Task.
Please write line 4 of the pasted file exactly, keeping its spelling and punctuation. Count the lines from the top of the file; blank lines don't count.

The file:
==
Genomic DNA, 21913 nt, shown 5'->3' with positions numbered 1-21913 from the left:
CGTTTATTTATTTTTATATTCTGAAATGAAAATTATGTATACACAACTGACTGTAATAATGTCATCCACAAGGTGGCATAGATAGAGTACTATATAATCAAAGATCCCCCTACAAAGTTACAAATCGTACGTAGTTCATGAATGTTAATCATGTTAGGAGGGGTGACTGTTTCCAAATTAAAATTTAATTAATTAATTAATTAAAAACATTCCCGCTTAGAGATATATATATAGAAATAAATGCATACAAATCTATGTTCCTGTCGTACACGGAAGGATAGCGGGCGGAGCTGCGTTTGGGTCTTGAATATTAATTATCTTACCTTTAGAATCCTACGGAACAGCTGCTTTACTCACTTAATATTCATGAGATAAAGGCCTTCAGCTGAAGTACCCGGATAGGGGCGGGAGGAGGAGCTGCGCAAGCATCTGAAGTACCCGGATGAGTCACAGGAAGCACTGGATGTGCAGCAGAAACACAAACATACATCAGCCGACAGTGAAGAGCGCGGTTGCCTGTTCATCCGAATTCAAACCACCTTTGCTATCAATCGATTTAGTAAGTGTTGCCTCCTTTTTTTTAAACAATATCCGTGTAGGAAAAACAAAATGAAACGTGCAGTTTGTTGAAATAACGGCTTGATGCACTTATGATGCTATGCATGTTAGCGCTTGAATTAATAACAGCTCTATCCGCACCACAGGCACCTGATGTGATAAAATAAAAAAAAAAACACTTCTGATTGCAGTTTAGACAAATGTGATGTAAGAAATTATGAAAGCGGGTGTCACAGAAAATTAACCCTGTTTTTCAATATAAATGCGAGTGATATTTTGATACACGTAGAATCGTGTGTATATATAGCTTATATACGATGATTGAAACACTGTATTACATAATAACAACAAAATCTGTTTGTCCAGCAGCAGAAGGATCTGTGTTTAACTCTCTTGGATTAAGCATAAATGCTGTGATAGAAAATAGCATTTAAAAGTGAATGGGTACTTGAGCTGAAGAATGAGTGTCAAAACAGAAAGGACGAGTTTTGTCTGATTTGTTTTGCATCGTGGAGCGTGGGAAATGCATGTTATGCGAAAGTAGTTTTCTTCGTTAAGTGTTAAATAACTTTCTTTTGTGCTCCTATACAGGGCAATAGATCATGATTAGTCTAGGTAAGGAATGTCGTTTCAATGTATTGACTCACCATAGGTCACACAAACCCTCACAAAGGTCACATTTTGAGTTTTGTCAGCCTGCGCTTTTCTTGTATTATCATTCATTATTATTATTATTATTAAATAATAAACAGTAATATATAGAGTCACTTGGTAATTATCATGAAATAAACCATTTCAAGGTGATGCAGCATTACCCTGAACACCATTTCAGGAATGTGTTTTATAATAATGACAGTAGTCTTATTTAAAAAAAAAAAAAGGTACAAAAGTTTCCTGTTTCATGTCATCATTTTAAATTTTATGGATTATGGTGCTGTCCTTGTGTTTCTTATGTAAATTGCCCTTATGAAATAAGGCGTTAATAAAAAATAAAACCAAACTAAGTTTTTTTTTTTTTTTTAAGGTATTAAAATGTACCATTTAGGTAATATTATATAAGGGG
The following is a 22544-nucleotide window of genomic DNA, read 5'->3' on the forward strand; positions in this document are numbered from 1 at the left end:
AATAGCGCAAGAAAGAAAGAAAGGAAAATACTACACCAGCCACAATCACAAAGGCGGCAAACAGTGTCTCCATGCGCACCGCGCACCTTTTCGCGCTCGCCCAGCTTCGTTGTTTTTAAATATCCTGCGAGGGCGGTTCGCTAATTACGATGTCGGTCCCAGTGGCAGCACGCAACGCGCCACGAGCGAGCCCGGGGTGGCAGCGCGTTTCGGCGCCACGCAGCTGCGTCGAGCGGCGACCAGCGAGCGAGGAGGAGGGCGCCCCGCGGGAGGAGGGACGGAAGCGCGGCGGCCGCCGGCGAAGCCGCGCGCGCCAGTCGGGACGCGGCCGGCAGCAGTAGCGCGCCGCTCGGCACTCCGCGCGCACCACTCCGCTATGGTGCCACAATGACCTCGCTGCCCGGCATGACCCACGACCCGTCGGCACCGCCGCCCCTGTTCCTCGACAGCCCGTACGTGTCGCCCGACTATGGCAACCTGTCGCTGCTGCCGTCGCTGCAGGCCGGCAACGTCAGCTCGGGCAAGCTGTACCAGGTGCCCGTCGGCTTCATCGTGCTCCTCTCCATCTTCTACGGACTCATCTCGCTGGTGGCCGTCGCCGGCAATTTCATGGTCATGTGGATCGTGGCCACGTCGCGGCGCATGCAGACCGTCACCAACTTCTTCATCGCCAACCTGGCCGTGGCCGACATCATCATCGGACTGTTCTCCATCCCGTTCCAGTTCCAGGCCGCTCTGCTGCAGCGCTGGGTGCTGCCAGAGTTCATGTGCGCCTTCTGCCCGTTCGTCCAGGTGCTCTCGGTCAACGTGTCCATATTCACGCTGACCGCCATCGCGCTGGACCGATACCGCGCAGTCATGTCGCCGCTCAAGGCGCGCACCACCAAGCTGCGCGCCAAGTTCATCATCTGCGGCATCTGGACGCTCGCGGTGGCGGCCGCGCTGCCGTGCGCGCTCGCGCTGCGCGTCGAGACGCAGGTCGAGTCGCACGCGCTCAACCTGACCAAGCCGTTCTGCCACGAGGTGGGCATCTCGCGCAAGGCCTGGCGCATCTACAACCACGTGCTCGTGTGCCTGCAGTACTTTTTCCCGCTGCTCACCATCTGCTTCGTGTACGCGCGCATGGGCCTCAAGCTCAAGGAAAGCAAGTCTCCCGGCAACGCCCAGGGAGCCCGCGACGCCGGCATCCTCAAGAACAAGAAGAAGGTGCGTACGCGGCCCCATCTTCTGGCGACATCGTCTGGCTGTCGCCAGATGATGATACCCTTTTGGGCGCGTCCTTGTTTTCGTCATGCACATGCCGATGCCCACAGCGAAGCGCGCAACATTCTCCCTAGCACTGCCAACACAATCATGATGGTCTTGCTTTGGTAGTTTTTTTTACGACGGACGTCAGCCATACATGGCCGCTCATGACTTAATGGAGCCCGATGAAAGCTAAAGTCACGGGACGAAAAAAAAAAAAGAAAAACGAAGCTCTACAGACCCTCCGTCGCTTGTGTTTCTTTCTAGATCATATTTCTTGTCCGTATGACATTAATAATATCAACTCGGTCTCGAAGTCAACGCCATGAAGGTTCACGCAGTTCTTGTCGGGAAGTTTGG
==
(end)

AATAGCGCAAGAAAGAAAGAAAGGAAAATACTACACCAGCCACAATCACAAAGGCGGCAAACAGTGTCTCCATGCGCACCGCGCACCTTTTCGCGCTCGCCCAGCTTCGTTGTTTTTAAATATCCTGCGAGGGCGGTTCGCTAATTACGATGTCGGTCCCAGTGGCAGCACGCAACGCGCCACGAGCGAGCCCGGGGTGGCAGCGCGTTTCGGCGCCACGCAGCTGCGTCGAGCGGCGACCAGCGAGCGAGGAGGAGGGCGCCCCGCGGGAGGAGGGACGGAAGCGCGGCGGCCGCCGGCGAAGCCGCGCGCGCCAGTCGGGACGCGGCCGGCAGCAGTAGCGCGCCGCTCGGCACTCCGCGCGCACCACTCCGCTATGGTGCCACAATGACCTCGCTGCCCGGCATGACCCACGACCCGTCGGCACCGCCGCCCCTGTTCCTCGACAGCCCGTACGTGTCGCCCGACTATGGCAACCTGTCGCTGCTGCCGTCGCTGCAGGCCGGCAACGTCAGCTCGGGCAAGCTGTACCAGGTGCCCGTCGGCTTCATCGTGCTCCTCTCCATCTTCTACGGACTCATCTCGCTGGTGGCCGTCGCCGGCAATTTCATGGTCATGTGGATCGTGGCCACGTCGCGGCGCATGCAGACCGTCACCAACTTCTTCATCGCCAACCTGGCCGTGGCCGACATCATCATCGGACTGTTCTCCATCCCGTTCCAGTTCCAGGCCGCTCTGCTGCAGCGCTGGGTGCTGCCAGAGTTCATGTGCGCCTTCTGCCCGTTCGTCCAGGTGCTCTCGGTCAACGTGTCCATATTCACGCTGACCGCCATCGCGCTGGACCGATACCGCGCAGTCATGTCGCCGCTCAAGGCGCGCACCACCAAGCTGCGCGCCAAGTTCATCATCTGCGGCATCTGGACGCTCGCGGTGGCGGCCGCGCTGCCGTGCGCGCTCGCGCTGCGCGTCGAGACGCAGGTCGAGTCGCACGCGCTCAACCTGACCAAGCCGTTCTGCCACGAGGTGGGCATCTCGCGCAAGGCCTGGCGCATCTACAACCACGTGCTCGTGTGCCTGCAGTACTTTTTCCCGCTGCTCACCATCTGCTTCGTGTACGCGCGCATGGGCCTCAAGCTCAAGGAAAGCAAGTCTCCCGGCAACGCCCAGGGAGCCCGCGACGCCGGCATCCTCAAGAACAAGAAGAAGGTGCGTACGCGGCCCCATCTTCTGGCGACATCGTCTGGCTGTCGCCAGATGATGATACCCTTTTGGGCGCGTCCTTGTTTTCGTCATGCACATGCCGATGCCCACAGCGAAGCGCGCAACATTCTCCCTAGCACTGCCAACACAATCATGATGGTCTTGCTTTGGTAGTTTTTTTTACGACGGACGTCAGCCATACATGGCCGCTCATGACTTAATGGAGCCCGATGAAAGCTAAAGTCACGGGACGAAAAAAAAAAAAGAAAAACGAAGCTCTACAGACCCTCCGTCGCTTGTGTTTCTTTCTAGATCATATTTCTTGTCCGTATGACATTAATAATATCAACTCGGTCTCGAAGTCAACGCCATGAAGGTTCACGCAGTTCTTGTCGGGAAGTTTGG